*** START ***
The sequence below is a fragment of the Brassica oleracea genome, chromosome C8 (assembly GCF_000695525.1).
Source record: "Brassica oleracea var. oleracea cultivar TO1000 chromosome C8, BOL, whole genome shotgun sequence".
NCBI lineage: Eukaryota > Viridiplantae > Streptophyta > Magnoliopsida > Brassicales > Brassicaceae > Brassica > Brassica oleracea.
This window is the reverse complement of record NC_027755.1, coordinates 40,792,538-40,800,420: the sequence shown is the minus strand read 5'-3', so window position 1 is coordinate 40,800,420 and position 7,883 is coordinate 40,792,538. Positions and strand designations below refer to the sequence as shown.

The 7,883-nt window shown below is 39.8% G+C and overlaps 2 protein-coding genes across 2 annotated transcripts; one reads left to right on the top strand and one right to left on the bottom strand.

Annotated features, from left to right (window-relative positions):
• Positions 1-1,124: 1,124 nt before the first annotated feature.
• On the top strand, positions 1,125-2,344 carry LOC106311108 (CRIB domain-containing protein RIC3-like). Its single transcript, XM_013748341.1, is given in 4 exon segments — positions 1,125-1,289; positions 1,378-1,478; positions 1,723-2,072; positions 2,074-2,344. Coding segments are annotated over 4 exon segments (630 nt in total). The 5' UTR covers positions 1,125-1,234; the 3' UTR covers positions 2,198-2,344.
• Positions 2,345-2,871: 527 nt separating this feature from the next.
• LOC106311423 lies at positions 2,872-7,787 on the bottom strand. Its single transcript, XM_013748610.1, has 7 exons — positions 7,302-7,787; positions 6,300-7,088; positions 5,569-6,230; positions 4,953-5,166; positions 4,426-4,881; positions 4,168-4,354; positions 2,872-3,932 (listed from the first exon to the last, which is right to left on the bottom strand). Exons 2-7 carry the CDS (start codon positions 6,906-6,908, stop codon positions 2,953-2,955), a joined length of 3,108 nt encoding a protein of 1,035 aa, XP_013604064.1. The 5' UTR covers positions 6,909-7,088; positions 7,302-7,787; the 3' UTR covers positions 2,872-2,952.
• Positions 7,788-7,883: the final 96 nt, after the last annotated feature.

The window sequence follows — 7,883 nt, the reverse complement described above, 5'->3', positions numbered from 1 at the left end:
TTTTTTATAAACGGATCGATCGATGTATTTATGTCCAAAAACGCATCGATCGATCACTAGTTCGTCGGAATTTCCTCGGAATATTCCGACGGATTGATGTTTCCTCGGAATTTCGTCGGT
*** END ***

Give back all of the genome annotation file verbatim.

The sequence below is a fragment of the Brassica oleracea genome, chromosome C8 (assembly GCF_000695525.1).
Source record: "Brassica oleracea var. oleracea cultivar TO1000 chromosome C8, BOL, whole genome shotgun sequence".
NCBI lineage: Eukaryota > Viridiplantae > Streptophyta > Magnoliopsida > Brassicales > Brassicaceae > Brassica > Brassica oleracea.
This window is the reverse complement of record NC_027755.1, coordinates 40,792,538-40,800,420: the sequence shown is the minus strand read 5'-3', so window position 1 is coordinate 40,800,420 and position 7,883 is coordinate 40,792,538. Positions and strand designations below refer to the sequence as shown.

The 7,883-nt window shown below is 39.8% G+C and overlaps 2 protein-coding genes across 2 annotated transcripts; one reads left to right on the top strand and one right to left on the bottom strand.

Annotated features, from left to right (window-relative positions):
• Positions 1-1,124: 1,124 nt before the first annotated feature.
• On the top strand, positions 1,125-2,344 carry LOC106311108 (CRIB domain-containing protein RIC3-like). Its single transcript, XM_013748341.1, is given in 4 exon segments — positions 1,125-1,289; positions 1,378-1,478; positions 1,723-2,072; positions 2,074-2,344. Coding segments are annotated over 4 exon segments (630 nt in total). The 5' UTR covers positions 1,125-1,234; the 3' UTR covers positions 2,198-2,344.
• Positions 2,345-2,871: 527 nt separating this feature from the next.
• LOC106311423 lies at positions 2,872-7,787 on the bottom strand. Its single transcript, XM_013748610.1, has 7 exons — positions 7,302-7,787; positions 6,300-7,088; positions 5,569-6,230; positions 4,953-5,166; positions 4,426-4,881; positions 4,168-4,354; positions 2,872-3,932 (listed from the first exon to the last, which is right to left on the bottom strand). Exons 2-7 carry the CDS (start codon positions 6,906-6,908, stop codon positions 2,953-2,955), a joined length of 3,108 nt encoding a protein of 1,035 aa, XP_013604064.1. The 5' UTR covers positions 6,909-7,088; positions 7,302-7,787; the 3' UTR covers positions 2,872-2,952.
• Positions 7,788-7,883: the final 96 nt, after the last annotated feature.

The window sequence follows — 7,883 nt, the reverse complement described above, 5'->3', positions numbered from 1 at the left end:
TTTTTTATAAACGGATCGATCGATGTATTTATGTCCAAAAACGCATCGATCGATCACTAGTTCGTCGGAATTTCCTCGGAATATTCCGACGGATTGATGTTTCCTCGGAATTTCGTCGGT